UberEATS Begins Delivering Food To The Highest People In Lexington Today

By: Harold Leeder

October 12, 2017

Today Lexington welcomes the launch of UberEATS, the app that turns every restaurant into Jimmy Johns. No, wait, they don’t add mayonnaise to everything, or help you hunt and kill endangered species, it’s really just reminiscent of the other thing Jimmy Johns is apparently known for, delivering food quickly.

If you’ve ever been drunk in a much larger city, you may be familiar with the ridesharing app Uber, you can think of it as a less socially conscious Lyft. Well, they have decided now that instead of using a complex technology platform used only to deliver high and drunk people around town, they’ll use the same technology to safely bring food to those high people.

“I love our new system. I mean, the food doesn’t yell at you to pull into Taco Bell, only to then dump sour cream and Baja Blast all over you backseat. The food waits til you get home to be eaten,” said UberEATS driver Jeff Gordon Ramsey.

Ramsey continued, “Look we’ve all been so super high, that we’re too paranoid to actually call someone to order food, because they’ll ‘know’. So that’s where we at UberEATS come in. You can just pause a game of candy crush and order whatever you want by clicking a series of pictures and I’ll bring it to you, and you can eat it in the safety of your home, and no one will know how high you are.”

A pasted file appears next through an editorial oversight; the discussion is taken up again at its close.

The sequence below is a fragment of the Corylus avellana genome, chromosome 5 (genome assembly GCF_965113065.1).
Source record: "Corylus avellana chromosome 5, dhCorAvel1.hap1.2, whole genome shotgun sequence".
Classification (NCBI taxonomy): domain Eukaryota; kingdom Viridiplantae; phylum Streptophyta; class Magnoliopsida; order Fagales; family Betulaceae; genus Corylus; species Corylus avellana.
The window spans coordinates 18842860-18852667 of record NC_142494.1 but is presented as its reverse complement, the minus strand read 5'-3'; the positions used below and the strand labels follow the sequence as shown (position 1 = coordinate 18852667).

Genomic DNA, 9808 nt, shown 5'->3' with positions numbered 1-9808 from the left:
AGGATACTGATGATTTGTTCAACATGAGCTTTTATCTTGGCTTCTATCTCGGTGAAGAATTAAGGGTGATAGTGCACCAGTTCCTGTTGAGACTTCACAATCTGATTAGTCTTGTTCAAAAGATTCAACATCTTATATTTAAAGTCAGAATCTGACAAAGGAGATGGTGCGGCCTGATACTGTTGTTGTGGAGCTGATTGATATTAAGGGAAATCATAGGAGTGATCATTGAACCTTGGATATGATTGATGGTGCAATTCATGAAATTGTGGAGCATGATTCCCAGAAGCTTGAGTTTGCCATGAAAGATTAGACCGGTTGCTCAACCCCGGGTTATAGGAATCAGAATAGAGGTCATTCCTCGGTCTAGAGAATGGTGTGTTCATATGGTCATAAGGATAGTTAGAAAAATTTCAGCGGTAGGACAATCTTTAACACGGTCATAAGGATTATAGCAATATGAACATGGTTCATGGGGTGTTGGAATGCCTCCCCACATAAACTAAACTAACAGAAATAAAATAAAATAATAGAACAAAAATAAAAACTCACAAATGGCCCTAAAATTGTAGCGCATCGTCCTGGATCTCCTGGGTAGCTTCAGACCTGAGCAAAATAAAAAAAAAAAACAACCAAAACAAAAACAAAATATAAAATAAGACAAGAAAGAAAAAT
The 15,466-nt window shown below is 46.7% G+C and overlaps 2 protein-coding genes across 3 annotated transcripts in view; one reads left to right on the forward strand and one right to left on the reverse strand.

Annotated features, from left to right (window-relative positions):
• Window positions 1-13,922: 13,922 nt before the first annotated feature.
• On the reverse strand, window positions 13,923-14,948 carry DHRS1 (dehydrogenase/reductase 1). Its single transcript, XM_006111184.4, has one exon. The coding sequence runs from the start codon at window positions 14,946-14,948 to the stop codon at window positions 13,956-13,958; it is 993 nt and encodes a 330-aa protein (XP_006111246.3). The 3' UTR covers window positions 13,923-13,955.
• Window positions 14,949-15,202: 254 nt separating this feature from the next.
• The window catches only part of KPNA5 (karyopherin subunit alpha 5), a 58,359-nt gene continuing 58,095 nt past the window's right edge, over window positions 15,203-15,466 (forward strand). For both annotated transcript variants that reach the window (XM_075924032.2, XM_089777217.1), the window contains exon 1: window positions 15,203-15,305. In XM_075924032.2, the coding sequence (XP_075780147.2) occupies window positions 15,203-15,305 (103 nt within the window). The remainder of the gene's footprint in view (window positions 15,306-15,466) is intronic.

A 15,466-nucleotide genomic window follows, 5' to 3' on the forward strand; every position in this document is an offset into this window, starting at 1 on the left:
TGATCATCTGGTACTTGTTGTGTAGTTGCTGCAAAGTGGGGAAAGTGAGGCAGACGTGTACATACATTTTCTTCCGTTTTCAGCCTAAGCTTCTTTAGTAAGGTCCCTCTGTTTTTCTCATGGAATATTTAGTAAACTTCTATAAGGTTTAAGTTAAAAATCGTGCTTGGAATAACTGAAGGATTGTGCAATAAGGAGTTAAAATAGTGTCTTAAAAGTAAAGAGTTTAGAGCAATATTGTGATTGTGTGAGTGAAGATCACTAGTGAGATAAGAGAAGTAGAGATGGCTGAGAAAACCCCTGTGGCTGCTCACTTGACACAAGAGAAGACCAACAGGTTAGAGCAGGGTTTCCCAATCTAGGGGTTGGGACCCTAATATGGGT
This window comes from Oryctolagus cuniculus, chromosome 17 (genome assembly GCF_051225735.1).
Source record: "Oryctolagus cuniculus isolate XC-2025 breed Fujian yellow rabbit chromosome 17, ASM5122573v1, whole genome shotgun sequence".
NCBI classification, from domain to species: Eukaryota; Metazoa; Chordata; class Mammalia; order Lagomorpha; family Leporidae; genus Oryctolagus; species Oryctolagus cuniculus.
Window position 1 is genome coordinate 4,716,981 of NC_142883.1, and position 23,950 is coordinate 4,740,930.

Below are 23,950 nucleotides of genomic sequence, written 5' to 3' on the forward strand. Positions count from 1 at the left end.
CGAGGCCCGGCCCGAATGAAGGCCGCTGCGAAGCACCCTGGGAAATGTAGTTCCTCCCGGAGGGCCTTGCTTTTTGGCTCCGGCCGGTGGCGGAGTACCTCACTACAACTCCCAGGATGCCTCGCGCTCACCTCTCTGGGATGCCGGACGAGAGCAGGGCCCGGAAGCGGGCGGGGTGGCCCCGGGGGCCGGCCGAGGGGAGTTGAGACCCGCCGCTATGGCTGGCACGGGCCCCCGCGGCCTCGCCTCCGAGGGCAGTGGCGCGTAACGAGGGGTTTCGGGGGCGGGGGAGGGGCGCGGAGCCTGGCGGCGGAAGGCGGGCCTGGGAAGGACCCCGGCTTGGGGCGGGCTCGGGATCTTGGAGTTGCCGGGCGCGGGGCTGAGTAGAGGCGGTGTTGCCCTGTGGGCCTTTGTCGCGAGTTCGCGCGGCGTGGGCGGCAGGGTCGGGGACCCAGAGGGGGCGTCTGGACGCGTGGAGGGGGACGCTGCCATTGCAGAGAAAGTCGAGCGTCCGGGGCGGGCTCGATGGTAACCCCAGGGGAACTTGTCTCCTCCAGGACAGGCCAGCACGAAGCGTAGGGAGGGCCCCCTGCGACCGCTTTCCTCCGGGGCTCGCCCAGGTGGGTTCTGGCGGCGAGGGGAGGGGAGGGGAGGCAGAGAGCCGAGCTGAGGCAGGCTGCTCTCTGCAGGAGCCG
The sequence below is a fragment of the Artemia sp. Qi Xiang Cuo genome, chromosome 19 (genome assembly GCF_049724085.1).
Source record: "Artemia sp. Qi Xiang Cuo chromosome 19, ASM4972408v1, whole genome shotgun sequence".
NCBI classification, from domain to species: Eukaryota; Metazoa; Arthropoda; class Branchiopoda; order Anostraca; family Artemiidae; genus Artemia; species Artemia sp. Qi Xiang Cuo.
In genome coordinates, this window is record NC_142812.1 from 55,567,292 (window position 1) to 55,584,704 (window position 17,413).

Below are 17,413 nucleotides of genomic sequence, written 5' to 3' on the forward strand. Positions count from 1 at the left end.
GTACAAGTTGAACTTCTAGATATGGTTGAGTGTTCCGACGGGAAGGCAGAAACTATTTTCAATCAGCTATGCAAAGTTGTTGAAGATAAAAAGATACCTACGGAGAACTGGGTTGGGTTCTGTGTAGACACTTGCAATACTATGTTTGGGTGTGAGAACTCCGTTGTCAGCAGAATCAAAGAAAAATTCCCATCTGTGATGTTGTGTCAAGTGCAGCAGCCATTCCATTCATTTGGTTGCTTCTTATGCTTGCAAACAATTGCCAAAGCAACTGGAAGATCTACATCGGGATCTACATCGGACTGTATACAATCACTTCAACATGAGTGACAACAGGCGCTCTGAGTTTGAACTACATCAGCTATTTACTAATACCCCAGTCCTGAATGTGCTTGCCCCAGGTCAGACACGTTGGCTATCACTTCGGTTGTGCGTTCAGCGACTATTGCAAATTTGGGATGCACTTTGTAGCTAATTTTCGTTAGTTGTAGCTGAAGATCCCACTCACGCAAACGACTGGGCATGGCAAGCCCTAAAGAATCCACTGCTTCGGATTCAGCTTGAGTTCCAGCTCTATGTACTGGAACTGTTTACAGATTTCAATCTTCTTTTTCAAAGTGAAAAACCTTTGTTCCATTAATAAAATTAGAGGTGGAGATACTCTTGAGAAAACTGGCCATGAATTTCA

“Oh man I’ve always wanted to eat Detroit Coney Island in the privacy of my bathtub, and now that dream has become a reality,” explained first time UberEATS customer Willow Jackson.

Hopefully the app will help the city’s ongoing traffic issues, by taking some of our highest drivers off the road, specifically in times of their greatest hunger. However, not everyone views the introduction of the new business as an improvement to the well-being of Kentucky’s citizens. Governor Matt Bevin explained in a recent Facebook live event that he is worried that UberEATS delivering food to customers who are too high to drive, will only exacerbate the problem of “people overdosing on marijuana.”